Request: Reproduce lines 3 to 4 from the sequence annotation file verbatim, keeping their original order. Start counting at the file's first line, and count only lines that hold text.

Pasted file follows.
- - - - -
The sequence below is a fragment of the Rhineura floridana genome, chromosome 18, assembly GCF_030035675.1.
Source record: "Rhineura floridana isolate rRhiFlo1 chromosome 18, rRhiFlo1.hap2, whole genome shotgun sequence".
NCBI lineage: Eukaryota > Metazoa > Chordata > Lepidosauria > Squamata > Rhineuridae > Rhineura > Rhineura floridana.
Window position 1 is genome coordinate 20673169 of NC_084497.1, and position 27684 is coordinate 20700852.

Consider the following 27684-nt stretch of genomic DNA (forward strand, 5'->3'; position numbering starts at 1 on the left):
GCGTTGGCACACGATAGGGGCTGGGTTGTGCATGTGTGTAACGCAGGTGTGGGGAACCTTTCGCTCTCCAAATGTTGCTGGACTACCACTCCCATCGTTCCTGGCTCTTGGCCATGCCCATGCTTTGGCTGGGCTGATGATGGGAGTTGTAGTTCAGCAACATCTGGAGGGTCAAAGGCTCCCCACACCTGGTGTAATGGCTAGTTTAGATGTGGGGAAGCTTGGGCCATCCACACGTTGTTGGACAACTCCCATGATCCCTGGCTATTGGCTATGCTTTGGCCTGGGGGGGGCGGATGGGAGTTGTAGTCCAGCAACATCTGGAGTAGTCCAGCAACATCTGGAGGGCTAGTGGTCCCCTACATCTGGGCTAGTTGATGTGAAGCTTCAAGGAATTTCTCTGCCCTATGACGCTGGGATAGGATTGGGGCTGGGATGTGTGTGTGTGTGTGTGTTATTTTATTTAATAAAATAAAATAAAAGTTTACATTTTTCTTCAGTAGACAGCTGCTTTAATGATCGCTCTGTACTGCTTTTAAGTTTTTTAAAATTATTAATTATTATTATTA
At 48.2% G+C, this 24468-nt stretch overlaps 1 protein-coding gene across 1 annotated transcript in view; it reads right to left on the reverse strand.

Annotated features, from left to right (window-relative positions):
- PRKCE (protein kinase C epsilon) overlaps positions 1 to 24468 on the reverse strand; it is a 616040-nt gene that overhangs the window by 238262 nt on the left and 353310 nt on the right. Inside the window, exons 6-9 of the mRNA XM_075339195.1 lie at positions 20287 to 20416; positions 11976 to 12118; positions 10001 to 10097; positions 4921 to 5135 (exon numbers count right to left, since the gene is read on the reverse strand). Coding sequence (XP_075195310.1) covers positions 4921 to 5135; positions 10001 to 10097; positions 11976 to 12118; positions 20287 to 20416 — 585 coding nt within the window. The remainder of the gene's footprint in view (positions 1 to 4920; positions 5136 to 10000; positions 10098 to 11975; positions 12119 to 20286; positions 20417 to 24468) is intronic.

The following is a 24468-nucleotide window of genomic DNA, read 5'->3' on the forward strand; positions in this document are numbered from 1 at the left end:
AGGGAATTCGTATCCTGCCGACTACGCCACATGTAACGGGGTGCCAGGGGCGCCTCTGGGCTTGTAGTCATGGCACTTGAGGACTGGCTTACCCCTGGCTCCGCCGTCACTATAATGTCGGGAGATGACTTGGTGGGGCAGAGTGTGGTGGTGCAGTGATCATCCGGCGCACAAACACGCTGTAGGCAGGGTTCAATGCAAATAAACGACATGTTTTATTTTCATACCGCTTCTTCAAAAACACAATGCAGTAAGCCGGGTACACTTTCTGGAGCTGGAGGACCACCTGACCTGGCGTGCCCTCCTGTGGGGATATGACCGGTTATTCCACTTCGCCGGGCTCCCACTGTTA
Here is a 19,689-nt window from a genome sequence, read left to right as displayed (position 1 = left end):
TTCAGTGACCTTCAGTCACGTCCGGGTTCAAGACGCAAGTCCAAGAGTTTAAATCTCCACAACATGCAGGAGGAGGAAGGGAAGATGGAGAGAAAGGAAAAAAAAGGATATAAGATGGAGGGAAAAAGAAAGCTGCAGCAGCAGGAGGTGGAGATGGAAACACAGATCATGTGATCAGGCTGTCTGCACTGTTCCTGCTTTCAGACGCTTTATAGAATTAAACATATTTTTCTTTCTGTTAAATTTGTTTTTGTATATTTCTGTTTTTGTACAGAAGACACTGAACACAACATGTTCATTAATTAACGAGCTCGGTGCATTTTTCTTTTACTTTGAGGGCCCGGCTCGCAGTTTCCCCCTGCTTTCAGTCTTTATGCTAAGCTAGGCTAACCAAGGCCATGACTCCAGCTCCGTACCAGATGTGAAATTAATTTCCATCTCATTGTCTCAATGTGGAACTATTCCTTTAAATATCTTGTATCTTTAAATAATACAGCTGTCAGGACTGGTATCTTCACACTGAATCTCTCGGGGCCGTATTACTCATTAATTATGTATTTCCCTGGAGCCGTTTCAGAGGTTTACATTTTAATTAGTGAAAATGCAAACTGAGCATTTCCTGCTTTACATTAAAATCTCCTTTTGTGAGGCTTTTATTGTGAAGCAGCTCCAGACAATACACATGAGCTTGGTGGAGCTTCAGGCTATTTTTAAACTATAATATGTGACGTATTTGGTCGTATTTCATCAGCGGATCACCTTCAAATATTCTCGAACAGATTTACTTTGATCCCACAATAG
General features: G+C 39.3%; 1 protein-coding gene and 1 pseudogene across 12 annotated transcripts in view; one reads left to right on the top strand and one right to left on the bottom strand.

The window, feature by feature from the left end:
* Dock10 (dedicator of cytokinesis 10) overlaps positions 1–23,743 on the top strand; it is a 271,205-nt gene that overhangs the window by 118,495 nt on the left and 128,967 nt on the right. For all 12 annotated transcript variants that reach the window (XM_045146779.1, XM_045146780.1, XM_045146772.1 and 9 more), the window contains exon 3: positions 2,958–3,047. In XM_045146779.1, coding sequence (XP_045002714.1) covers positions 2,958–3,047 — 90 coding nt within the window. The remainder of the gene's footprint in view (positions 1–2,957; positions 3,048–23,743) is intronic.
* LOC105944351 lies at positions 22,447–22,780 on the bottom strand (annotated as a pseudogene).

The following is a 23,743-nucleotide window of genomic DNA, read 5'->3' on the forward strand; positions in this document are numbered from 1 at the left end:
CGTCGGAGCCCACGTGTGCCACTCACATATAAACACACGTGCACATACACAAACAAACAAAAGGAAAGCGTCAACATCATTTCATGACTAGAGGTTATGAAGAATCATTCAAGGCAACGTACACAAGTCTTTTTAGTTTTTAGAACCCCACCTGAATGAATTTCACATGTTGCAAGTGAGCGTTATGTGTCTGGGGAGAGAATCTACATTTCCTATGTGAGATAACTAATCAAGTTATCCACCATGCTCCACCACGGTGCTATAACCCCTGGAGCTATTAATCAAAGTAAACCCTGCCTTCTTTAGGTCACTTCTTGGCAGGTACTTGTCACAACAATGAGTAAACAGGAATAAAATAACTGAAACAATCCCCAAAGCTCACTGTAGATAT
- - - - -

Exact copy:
NCBI lineage: Eukaryota > Metazoa > Chordata > Lepidosauria > Squamata > Rhineuridae > Rhineura > Rhineura floridana.
Window position 1 is genome coordinate 20673169 of NC_084497.1, and position 27684 is coordinate 20700852.